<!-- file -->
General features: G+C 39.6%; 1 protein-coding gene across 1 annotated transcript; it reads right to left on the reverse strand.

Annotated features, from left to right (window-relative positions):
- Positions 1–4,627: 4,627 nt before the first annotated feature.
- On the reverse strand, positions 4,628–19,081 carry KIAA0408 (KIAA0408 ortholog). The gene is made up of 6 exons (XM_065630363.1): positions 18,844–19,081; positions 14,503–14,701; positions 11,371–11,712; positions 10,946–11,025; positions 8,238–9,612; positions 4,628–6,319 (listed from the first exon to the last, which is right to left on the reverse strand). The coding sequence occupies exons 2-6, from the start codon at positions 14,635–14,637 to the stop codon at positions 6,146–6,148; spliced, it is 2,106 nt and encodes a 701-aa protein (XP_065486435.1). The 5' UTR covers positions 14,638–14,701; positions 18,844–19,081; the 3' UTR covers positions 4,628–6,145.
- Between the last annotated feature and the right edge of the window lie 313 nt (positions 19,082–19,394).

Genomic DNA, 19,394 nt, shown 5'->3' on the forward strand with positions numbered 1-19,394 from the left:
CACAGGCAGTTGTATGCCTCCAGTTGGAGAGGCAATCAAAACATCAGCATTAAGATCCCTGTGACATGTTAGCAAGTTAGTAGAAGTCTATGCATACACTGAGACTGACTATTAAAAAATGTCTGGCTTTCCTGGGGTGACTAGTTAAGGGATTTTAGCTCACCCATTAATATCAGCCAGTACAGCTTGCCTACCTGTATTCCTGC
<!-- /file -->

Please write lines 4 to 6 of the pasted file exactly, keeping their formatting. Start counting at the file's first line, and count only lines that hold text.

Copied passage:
- On the reverse strand, positions 4,628–19,081 carry KIAA0408 (KIAA0408 ortholog). The gene is made up of 6 exons (XM_065630363.1): positions 18,844–19,081; positions 14,503–14,701; positions 11,371–11,712; positions 10,946–11,025; positions 8,238–9,612; positions 4,628–6,319 (listed from the first exon to the last, which is right to left on the reverse strand). The coding sequence occupies exons 2-6, from the start codon at positions 14,635–14,637 to the stop codon at positions 6,146–6,148; spliced, it is 2,106 nt and encodes a 701-aa protein (XP_065486435.1). The 5' UTR covers positions 14,638–14,701; positions 18,844–19,081; the 3' UTR covers positions 4,628–6,145.
- Between the last annotated feature and the right edge of the window lie 313 nt (positions 19,082–19,394).

Genomic DNA, 19,394 nt, shown 5'->3' on the forward strand with positions numbered 1-19,394 from the left: